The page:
Japanese industry put down roots in Britain in 1972, with the arrival of YKK Fasteners, but it was the mid-Eighties before their interest blossomed. There are more than 200 Japanese-owned factories in the UK, and the big three car-makers - Nissan, Honda and Toyota - have invested pounds 3bn in the UK since Nissan built its plant for 3,200 employees in Tyne and Wear in 1984.

European companies have been investing in the UK for more than 100 years, but the most significant recent developments have been the opening of the French car-maker Peugeot's factory in Coventry, and last year's promise by Siemens of Germany of a pounds 1.1bn semiconductor plant on Tyneside, creating 2,000 jobs.

The Americans have also been setting up in the UK since the beginning of the century, culminating in the successful expansion into Britain of names such as Time Warner, Walt Disney, The Gap, Toys 'R' Us and Blockbuster Video.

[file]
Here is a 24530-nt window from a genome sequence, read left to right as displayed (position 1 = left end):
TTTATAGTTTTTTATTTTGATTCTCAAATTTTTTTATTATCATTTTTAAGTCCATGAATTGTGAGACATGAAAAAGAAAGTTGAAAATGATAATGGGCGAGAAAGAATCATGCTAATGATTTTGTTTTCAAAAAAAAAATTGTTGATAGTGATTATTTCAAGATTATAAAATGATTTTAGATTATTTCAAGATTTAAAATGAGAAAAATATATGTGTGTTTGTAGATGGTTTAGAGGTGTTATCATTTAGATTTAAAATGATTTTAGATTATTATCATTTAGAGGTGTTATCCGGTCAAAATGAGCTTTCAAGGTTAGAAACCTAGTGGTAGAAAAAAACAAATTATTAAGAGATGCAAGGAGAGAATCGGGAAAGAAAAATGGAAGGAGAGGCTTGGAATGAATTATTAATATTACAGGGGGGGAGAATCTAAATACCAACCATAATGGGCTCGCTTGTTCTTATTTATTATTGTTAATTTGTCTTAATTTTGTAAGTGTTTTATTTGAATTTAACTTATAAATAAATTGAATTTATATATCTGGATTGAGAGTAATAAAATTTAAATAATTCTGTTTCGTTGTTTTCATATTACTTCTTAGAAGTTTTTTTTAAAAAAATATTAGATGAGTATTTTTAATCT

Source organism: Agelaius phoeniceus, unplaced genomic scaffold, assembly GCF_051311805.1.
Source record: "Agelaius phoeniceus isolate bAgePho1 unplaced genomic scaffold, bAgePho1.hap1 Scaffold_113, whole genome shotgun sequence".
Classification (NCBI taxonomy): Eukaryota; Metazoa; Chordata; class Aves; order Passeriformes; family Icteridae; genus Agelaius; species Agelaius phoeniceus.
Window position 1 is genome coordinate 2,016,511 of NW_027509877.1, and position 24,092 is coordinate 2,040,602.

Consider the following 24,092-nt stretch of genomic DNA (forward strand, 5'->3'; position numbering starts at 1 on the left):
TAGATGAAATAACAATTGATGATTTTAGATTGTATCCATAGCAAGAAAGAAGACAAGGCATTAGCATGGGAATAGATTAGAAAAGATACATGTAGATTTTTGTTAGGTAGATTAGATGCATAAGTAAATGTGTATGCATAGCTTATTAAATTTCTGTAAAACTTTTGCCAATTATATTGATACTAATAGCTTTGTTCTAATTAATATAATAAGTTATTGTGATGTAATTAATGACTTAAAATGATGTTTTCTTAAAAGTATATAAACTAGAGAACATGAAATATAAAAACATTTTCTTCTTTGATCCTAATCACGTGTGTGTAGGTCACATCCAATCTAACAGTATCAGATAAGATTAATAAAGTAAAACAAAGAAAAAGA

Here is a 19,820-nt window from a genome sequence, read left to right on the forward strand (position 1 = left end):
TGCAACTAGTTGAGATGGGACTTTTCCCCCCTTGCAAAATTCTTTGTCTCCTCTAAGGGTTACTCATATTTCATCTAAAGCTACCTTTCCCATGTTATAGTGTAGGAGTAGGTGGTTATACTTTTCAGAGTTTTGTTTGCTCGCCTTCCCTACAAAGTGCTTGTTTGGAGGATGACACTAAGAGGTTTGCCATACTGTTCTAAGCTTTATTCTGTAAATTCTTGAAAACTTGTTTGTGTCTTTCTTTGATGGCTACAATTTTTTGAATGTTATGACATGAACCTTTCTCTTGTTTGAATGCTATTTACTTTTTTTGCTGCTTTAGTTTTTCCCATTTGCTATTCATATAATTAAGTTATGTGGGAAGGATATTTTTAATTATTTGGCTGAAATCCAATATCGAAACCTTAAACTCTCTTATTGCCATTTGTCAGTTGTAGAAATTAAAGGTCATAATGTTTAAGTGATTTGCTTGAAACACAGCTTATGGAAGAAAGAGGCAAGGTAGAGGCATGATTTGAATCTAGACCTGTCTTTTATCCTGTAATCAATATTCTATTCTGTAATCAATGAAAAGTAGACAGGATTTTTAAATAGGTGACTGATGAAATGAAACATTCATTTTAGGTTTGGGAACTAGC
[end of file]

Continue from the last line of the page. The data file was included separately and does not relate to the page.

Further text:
The Koreans are making the loudest noise, however. The first significant Korean investment in the UK was made by Samsung in 1986, when it created 300 jobs with a pounds 17m television plant in Cleveland; two years later, Daewoo put pounds 18m into a 450-man video recorder factory in Northern Ireland. In 1994, Samsung made a deal to plough pounds 450m into a new plant on Teesside, and this week LG (the Lucky Goldstar group) announced it would be investing pounds 1bn in a site in South Wales, creating 4,000 jobs.

The Invest in Britain Bureau, the arm of the DTI that is in charge of attracting international capital to Britain, carries out regular surveys of the most likely sources of inward investment. The UK now accounts for 40 per cent of Japanese investment, and a third of all inward investment in Europe. Last year, says the Bureau, this amounted to pounds 19bn worth of investment in the UK economy, and accounted for 750,000 jobs.

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